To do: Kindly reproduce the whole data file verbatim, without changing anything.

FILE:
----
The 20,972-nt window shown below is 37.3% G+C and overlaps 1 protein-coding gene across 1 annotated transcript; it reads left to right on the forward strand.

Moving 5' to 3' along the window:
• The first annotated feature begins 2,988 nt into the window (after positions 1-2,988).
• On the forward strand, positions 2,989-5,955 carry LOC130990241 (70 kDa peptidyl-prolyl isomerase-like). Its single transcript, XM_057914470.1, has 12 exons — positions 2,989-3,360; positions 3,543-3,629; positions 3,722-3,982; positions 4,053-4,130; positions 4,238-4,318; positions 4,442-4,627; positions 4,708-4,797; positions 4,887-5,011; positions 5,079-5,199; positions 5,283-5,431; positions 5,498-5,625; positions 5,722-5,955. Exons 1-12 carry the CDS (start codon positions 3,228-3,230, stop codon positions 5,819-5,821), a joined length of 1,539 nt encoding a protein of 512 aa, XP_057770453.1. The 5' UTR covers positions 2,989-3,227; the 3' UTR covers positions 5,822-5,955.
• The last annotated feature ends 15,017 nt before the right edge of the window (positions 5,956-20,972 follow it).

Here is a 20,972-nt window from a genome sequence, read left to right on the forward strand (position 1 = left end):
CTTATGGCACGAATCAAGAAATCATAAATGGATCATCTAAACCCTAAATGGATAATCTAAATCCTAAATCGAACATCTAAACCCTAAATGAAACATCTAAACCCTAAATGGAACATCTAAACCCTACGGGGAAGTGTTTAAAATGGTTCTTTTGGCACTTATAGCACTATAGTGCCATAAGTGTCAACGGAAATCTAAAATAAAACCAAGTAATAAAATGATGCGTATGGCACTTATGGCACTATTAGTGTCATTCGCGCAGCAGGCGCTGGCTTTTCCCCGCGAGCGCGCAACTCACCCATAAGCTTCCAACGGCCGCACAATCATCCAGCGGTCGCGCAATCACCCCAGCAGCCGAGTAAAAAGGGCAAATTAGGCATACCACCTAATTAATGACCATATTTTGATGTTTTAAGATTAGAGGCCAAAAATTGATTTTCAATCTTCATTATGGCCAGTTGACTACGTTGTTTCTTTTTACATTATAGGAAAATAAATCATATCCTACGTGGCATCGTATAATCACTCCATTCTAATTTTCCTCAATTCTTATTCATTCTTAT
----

The 20,972-nt window shown below is 37.3% G+C and overlaps 1 protein-coding gene across 1 annotated transcript; it reads left to right on the forward strand.

Moving 5' to 3' along the window:
• The first annotated feature begins 2,988 nt into the window (after positions 1-2,988).
• On the forward strand, positions 2,989-5,955 carry LOC130990241 (70 kDa peptidyl-prolyl isomerase-like). Its single transcript, XM_057914470.1, has 12 exons — positions 2,989-3,360; positions 3,543-3,629; positions 3,722-3,982; positions 4,053-4,130; positions 4,238-4,318; positions 4,442-4,627; positions 4,708-4,797; positions 4,887-5,011; positions 5,079-5,199; positions 5,283-5,431; positions 5,498-5,625; positions 5,722-5,955. Exons 1-12 carry the CDS (start codon positions 3,228-3,230, stop codon positions 5,819-5,821), a joined length of 1,539 nt encoding a protein of 512 aa, XP_057770453.1. The 5' UTR covers positions 2,989-3,227; the 3' UTR covers positions 5,822-5,955.
• The last annotated feature ends 15,017 nt before the right edge of the window (positions 5,956-20,972 follow it).

Here is a 20,972-nt window from a genome sequence, read left to right on the forward strand (position 1 = left end):
CTTATGGCACGAATCAAGAAATCATAAATGGATCATCTAAACCCTAAATGGATAATCTAAATCCTAAATCGAACATCTAAACCCTAAATGAAACATCTAAACCCTAAATGGAACATCTAAACCCTACGGGGAAGTGTTTAAAATGGTTCTTTTGGCACTTATAGCACTATAGTGCCATAAGTGTCAACGGAAATCTAAAATAAAACCAAGTAATAAAATGATGCGTATGGCACTTATGGCACTATTAGTGTCATTCGCGCAGCAGGCGCTGGCTTTTCCCCGCGAGCGCGCAACTCACCCATAAGCTTCCAACGGCCGCACAATCATCCAGCGGTCGCGCAATCACCCCAGCAGCCGAGTAAAAAGGGCAAATTAGGCATACCACCTAATTAATGACCATATTTTGATGTTTTAAGATTAGAGGCCAAAAATTGATTTTCAATCTTCATTATGGCCAGTTGACTACGTTGTTTCTTTTTACATTATAGGAAAATAAATCATATCCTACGTGGCATCGTATAATCACTCCATTCTAATTTTCCTCAATTCTTATTCATTCTTAT